For example, if you have a $2,000 credit limit on your credit card, and you’ve charged over $600 on the card, you begin negatively affect your credit score. The closer you get to $2,000 on that credit card, the more your credit score suffers. If you’re only making minimum payments, you’re over the 30% threshold for a longer period of time and the longer you’ll be negatively affecting your credit score.
Bottom Line: Don’t Get Stuck Always Paying the Minimum on Your Credit Card
Don’t be deceived by the minimum payment amount printed on your monthly bill, because it’s been calculated to help the credit card company. Minimum payments will not help you achieve your goals of gaining financial freedom and getting out of debt faster.
Don’t forget the earlier example! If you only paid the monthly minimum on a $1000 credit card balance, it’d take you over twice as long and cost you more than twice as much than if you doled out just $25 a month more for your credit card payment.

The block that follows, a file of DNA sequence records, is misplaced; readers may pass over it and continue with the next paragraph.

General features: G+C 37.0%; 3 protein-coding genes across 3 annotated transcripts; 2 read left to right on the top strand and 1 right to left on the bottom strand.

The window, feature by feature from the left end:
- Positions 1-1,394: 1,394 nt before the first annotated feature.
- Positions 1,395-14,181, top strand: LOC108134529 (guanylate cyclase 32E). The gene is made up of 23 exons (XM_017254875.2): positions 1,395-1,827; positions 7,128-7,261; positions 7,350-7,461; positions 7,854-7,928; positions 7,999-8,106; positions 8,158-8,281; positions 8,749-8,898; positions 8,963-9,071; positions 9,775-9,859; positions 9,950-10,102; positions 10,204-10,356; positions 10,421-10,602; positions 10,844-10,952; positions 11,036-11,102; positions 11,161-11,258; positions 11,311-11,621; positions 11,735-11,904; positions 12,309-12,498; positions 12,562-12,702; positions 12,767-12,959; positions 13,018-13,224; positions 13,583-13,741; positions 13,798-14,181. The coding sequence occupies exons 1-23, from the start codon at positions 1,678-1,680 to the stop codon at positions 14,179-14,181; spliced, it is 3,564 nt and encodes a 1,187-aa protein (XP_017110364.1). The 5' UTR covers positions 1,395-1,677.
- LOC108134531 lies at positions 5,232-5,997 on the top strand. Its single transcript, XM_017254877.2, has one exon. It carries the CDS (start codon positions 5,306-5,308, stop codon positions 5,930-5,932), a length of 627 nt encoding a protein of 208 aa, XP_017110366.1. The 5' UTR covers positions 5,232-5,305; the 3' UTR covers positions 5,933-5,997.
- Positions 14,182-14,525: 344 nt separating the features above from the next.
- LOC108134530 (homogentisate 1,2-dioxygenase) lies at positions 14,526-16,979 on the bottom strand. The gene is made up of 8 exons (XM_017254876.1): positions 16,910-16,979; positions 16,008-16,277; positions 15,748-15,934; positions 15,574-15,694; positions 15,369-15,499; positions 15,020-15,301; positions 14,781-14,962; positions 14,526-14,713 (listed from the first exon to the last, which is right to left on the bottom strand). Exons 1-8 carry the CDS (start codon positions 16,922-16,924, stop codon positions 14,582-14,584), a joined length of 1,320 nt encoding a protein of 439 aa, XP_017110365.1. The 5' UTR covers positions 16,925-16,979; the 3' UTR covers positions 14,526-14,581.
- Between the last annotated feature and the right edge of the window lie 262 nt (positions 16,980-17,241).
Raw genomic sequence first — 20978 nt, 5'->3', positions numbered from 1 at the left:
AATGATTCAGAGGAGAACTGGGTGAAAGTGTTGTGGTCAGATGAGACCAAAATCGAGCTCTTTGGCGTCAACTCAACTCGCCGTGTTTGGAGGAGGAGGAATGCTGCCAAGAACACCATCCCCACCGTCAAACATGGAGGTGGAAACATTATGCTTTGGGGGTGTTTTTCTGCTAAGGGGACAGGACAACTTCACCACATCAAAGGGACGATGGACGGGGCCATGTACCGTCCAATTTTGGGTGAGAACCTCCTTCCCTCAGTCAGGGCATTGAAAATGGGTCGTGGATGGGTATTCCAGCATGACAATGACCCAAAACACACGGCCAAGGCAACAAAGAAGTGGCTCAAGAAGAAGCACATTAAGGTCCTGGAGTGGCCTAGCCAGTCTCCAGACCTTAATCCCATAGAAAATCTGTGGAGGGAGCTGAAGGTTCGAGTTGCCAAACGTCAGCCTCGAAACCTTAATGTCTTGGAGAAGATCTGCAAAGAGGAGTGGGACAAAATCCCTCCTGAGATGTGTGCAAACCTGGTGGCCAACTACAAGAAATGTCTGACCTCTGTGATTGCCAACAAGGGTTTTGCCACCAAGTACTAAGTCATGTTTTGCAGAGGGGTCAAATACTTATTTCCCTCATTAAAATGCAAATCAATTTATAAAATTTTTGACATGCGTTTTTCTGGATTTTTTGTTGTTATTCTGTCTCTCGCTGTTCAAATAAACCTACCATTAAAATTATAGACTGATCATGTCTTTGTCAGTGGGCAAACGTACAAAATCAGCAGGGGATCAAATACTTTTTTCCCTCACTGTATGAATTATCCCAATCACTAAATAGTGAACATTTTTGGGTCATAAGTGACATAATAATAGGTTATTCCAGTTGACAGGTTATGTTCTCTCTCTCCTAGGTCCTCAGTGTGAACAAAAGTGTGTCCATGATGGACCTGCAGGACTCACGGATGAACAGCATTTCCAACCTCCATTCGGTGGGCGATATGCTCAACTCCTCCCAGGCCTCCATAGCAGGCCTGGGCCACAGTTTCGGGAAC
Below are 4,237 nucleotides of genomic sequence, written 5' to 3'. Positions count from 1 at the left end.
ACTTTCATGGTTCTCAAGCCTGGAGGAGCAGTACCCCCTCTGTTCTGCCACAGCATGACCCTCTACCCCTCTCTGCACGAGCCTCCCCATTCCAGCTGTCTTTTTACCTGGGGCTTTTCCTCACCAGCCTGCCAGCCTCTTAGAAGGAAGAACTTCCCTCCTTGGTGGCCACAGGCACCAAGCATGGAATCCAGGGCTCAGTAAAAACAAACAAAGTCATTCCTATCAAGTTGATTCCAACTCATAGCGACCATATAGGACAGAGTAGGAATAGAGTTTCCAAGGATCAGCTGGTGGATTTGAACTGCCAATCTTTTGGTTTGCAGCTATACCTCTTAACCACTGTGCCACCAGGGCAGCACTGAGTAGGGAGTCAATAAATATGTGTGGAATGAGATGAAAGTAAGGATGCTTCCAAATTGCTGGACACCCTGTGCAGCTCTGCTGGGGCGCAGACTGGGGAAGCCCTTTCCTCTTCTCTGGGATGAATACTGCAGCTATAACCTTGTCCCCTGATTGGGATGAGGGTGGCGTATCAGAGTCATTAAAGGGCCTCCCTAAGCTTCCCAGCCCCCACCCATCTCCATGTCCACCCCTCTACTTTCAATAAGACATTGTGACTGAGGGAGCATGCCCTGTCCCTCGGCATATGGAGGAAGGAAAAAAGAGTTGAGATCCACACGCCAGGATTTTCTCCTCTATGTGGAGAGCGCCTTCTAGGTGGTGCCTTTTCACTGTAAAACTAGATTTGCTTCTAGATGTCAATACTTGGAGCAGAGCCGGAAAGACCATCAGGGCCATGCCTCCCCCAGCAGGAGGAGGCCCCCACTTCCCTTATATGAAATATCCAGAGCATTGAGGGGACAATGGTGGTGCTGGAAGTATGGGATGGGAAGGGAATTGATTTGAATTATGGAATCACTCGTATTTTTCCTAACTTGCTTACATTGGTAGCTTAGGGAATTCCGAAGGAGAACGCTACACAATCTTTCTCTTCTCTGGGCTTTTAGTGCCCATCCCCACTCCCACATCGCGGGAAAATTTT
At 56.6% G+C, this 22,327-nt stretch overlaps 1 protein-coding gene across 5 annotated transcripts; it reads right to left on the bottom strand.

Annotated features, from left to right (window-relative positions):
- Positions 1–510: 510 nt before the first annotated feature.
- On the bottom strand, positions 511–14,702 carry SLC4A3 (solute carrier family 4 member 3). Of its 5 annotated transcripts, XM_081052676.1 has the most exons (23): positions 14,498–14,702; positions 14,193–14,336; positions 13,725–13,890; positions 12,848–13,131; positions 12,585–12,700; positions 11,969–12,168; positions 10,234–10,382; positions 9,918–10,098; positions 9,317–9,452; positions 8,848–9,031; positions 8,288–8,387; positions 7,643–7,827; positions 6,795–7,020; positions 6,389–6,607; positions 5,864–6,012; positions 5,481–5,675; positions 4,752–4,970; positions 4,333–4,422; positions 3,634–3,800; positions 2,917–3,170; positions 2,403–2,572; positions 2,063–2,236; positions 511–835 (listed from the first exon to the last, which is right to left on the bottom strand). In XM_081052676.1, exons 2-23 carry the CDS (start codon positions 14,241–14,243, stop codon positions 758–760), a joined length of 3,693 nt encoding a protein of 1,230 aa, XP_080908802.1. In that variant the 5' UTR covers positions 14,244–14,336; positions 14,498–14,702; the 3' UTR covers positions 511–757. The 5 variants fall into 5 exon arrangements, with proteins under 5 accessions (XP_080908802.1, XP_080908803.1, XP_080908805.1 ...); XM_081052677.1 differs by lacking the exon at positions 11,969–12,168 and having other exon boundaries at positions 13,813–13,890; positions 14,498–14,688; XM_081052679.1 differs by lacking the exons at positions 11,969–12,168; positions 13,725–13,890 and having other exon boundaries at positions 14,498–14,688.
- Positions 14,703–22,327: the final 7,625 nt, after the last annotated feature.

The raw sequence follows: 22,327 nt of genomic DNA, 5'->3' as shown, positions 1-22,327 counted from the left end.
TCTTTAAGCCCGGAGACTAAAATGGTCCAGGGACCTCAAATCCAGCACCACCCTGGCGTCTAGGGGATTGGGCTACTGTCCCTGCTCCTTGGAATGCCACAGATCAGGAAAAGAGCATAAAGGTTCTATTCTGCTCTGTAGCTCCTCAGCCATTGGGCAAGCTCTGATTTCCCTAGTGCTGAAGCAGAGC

Paying the minimum payment is not a good idea, and as a long-term strategy, it can be an absolute nightmare. If you’ve found yourself struggling every single month to pay more than just the minimum and are concerned about your credit and long-term financial health, you might also want to consider debt consolidation as an option to help you get rid of your credit card debt faster.
Before you’re tempted to only pay the minimum this month, try signing up for ReadyForZero to monitor your accounts and payments, and use the credit card debt calculator to see how much your payment this month will affect your long-term financial goals. You can also see ReadyForZero’s recommended best credit cards.
For additional resources, you can also check out our ReadyForZero credit card debt resource center.